Dave Mulholland is an engineer for the Iowa Department of Transportation. In a 2015 report, he explains work is being done to find technology and other ways to build bridges more quickly so that the state can start making progress on the backlog.

Roads

Finally, the ugly. In the same report, ASCE says U.S. roads earned a D grade. The group says 1 out of every 5 miles of highway pavement is in poor condition. Like bridges, many roads built before the 1960s are reaching the end of their design life. While they may not be dangerous yet, many roads are in need of costly repairs or replacement. As of  the 2017 ASCE report, the backlog of highway repairs totaled $420 billion.

WEF ranks the U.S. roadways as 10th in quality worldwide. 

At the same time, the major means of travel and commerce in many Midwest and Western states are highways.

On top of a federal tax, a state fuel tax is set by each state. This money is used to fund road projects. Brianne Glover, associate research scientist at the Texas A&M Transportation Institute, points out this as a problem.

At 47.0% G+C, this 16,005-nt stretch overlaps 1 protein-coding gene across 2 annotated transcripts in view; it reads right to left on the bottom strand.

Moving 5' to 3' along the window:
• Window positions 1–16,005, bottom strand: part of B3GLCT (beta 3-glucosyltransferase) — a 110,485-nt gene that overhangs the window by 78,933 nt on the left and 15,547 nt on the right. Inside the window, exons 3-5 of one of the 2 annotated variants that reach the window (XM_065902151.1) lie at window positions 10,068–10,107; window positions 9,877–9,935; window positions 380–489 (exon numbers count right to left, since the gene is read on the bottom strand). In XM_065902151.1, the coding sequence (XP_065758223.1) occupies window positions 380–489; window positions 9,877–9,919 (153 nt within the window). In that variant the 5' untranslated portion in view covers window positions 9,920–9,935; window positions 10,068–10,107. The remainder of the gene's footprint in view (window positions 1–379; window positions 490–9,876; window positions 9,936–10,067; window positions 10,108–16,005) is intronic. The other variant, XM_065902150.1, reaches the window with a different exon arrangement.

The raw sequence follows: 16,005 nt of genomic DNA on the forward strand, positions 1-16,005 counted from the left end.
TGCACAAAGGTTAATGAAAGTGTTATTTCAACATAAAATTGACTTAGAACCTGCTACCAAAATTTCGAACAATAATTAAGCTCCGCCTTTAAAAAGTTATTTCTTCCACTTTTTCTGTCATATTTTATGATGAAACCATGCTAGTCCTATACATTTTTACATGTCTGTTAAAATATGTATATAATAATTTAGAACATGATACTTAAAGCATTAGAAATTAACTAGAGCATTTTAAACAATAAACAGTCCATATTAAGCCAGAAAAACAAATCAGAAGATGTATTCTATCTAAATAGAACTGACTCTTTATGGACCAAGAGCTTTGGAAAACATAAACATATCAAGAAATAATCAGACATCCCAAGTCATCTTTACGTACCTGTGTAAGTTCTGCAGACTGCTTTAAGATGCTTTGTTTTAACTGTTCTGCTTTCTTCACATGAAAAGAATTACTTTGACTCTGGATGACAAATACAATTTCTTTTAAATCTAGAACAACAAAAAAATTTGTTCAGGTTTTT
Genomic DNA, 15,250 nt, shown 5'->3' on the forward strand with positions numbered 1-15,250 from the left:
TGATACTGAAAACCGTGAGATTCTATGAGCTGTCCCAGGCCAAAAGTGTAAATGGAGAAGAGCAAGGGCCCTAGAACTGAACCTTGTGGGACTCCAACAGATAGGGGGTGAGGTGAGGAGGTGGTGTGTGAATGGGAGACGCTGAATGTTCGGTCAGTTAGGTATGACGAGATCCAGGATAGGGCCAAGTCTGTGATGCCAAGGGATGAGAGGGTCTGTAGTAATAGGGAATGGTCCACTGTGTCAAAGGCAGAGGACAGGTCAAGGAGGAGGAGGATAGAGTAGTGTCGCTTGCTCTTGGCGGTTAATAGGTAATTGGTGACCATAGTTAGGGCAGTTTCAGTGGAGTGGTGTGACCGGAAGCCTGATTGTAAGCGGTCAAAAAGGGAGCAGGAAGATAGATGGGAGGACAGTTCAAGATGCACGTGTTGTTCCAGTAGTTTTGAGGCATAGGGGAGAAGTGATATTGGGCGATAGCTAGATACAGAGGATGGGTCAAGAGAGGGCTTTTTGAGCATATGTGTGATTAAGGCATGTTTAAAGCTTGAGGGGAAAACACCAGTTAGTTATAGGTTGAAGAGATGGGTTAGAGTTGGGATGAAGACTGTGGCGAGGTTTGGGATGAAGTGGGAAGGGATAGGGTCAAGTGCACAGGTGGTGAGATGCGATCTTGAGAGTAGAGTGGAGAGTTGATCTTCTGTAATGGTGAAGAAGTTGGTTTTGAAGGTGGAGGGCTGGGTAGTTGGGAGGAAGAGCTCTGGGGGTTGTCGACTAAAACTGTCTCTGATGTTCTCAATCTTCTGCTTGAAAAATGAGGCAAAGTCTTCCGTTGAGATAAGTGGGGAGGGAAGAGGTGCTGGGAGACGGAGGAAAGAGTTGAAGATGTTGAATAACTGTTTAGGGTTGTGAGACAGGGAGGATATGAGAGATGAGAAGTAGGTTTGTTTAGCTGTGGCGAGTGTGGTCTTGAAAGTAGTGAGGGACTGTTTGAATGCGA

“In most states, fuel taxes are on a cent-per-gallon tax basis, so as cars are getting more fuel-efficient, drivers are paying less gas tax to go the same distance,” she says. These vehicles are covering more miles and causing more wear and tear on the roads without paying more.

On top of that, there is often public pushback to raising fuel taxes. In Missouri, the rate has remained the same for more than 20 years. Over time, the 17¢ per gallon  tax has less and less purchasing power.

Glover’s former colleague, Ellis, predicts a funding shift. A vehicle mileage fee could replace a gas tax. One option called OReGO is already being implemented in Oregon. The program’s website says OReGO was developed to be a fair, reliable source of revenue to fund transportation projects. Instead of paying tax by the gallon, drivers pay taxes on the miles they drive as logged by a device that plugs into the car itself.

In addition to funding challenges, U.S. roads have congestion problems. Waiting in traffic slows down the transport of agricultural goods, costing players in the industry time and money. 

Ellis points out that due to technology, however, Americans are able to telecommute, shop online, and stream entertainment. Each of these innovations can reduce or eliminate the need for car trips. As a result, there is less roadway congestion that slows the transportation of goods. Ellis says time will tell what long-term impacts these advancements will have on the country’s future road infrastructure needs.